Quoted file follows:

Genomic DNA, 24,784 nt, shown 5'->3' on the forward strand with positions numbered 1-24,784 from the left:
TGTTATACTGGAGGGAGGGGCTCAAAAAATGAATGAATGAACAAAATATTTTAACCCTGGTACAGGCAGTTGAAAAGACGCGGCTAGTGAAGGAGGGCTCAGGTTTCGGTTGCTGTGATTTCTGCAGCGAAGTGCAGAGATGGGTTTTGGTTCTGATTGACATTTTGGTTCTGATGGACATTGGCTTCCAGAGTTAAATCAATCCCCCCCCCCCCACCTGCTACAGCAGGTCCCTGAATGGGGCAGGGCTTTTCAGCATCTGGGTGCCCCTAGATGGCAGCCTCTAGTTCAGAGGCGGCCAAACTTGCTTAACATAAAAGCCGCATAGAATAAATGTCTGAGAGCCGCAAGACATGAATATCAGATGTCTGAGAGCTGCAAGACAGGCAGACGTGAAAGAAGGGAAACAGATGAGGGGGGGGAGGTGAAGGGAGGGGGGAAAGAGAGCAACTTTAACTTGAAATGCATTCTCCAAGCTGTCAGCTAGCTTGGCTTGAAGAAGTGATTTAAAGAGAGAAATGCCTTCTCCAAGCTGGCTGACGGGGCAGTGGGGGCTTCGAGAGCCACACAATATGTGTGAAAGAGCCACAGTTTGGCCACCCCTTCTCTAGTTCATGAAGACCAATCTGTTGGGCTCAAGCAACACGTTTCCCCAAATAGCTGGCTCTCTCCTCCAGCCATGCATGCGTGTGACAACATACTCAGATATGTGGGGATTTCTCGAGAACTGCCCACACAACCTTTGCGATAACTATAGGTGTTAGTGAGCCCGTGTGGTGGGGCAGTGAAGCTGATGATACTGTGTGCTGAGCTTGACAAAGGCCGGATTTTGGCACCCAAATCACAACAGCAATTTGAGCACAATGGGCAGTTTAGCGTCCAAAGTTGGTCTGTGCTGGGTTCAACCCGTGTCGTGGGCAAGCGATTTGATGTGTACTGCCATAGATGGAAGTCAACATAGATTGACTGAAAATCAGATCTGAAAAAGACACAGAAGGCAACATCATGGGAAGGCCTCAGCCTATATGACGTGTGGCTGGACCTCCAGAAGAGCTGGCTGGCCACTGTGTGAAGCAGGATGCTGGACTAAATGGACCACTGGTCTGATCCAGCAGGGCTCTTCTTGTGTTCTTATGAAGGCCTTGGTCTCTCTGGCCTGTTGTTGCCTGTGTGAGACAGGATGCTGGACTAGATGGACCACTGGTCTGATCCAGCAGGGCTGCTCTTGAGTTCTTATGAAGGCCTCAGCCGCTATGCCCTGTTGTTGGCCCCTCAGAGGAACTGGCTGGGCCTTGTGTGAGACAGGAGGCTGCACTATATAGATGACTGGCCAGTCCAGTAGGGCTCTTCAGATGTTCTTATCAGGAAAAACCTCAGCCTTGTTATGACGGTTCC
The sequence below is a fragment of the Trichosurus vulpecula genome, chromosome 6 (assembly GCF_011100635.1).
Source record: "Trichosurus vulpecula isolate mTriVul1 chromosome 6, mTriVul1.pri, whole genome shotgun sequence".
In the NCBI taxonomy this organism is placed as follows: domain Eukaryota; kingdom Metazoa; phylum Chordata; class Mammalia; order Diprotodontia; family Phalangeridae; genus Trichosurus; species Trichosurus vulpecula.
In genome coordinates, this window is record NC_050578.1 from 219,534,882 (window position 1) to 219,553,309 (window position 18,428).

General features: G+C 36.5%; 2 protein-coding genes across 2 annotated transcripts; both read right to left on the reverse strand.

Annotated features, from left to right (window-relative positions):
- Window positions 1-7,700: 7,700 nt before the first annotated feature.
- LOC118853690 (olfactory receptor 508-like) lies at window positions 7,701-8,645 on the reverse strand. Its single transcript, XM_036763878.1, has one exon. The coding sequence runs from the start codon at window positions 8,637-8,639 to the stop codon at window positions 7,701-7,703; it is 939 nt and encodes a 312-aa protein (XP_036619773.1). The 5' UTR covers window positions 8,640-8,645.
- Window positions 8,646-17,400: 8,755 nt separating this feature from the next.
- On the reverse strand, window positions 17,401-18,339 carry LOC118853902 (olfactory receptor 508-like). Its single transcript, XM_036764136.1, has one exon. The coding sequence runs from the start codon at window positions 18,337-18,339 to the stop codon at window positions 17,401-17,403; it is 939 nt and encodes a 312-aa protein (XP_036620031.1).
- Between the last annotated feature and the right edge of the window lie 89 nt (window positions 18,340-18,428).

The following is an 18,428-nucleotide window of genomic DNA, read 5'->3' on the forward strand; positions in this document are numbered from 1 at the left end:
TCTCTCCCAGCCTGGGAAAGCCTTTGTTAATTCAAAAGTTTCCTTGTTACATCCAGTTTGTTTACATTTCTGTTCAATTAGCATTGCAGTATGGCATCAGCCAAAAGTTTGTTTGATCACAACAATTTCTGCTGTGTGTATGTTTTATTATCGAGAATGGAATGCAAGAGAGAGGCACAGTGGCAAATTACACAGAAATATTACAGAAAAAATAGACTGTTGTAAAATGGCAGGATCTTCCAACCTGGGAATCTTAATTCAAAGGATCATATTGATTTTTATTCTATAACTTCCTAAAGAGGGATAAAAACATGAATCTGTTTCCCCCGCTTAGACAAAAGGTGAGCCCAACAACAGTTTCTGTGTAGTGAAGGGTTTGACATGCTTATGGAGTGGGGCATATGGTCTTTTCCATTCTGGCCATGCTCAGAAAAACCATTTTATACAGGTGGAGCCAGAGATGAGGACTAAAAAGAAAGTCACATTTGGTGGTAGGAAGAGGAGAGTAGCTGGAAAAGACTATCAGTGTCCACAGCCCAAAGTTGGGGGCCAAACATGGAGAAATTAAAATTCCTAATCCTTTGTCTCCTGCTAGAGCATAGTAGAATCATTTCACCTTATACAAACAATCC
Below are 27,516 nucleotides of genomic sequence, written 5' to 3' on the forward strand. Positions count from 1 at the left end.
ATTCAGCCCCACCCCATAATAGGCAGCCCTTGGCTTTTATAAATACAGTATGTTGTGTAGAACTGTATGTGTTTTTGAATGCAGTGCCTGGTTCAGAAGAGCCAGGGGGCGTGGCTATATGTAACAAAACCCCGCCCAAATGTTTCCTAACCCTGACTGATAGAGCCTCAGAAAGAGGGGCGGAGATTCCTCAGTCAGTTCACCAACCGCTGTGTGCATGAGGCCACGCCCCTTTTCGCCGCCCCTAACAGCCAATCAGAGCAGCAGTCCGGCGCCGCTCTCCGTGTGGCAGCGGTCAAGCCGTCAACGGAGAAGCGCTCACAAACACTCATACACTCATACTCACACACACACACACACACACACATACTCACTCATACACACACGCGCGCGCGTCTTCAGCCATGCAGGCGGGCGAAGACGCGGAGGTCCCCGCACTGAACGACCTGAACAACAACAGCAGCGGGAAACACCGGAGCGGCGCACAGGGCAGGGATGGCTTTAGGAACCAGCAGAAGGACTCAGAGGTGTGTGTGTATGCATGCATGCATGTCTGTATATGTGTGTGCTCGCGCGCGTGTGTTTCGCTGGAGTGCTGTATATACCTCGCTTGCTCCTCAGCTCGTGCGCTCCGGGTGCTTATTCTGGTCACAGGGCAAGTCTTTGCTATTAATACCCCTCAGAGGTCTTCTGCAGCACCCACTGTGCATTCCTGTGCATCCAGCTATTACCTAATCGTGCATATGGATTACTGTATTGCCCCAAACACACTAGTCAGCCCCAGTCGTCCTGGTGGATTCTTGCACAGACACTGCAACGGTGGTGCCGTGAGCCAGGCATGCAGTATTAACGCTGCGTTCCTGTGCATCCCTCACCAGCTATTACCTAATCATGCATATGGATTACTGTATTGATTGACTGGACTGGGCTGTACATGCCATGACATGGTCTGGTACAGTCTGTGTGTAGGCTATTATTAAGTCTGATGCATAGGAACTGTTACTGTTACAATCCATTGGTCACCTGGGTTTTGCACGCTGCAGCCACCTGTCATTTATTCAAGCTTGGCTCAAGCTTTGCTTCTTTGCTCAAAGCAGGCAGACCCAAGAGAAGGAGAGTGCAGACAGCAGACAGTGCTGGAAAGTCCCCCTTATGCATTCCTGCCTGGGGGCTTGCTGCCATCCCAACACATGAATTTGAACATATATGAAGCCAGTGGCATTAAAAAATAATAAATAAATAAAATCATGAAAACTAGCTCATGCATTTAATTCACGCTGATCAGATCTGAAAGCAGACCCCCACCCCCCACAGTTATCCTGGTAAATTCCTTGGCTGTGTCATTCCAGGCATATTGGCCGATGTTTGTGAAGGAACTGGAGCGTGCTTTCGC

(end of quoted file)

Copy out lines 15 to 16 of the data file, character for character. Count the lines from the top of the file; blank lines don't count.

TCTCTCCCAGCCTGGGAAAGCCTTTGTTAATTCAAAAGTTTCCTTGTTACATCCAGTTTGTTTACATTTCTGTTCAATTAGCATTGCAGTATGGCATCAGCCAAAAGTTTGTTTGATCACAACAATTTCTGCTGTGTGTATGTTTTATTATCGAGAATGGAATGCAAGAGAGAGGCACAGTGGCAAATTACACAGAAATATTACAGAAAAAATAGACTGTTGTAAAATGGCAGGATCTTCCAACCTGGGAATCTTAATTCAAAGGATCATATTGATTTTTATTCTATAACTTCCTAAAGAGGGATAAAAACATGAATCTGTTTCCCCCGCTTAGACAAAAGGTGAGCCCAACAACAGTTTCTGTGTAGTGAAGGGTTTGACATGCTTATGGAGTGGGGCATATGGTCTTTTCCATTCTGGCCATGCTCAGAAAAACCATTTTATACAGGTGGAGCCAGAGATGAGGACTAAAAAGAAAGTCACATTTGGTGGTAGGAAGAGGAGAGTAGCTGGAAAAGACTATCAGTGTCCACAGCCCAAAGTTGGGGGCCAAACATGGAGAAATTAAAATTCCTAATCCTTTGTCTCCTGCTAGAGCATAGTAGAATCATTTCACCTTATACAAACAATCC
Below are 27,516 nucleotides of genomic sequence, written 5' to 3' on the forward strand. Positions count from 1 at the left end.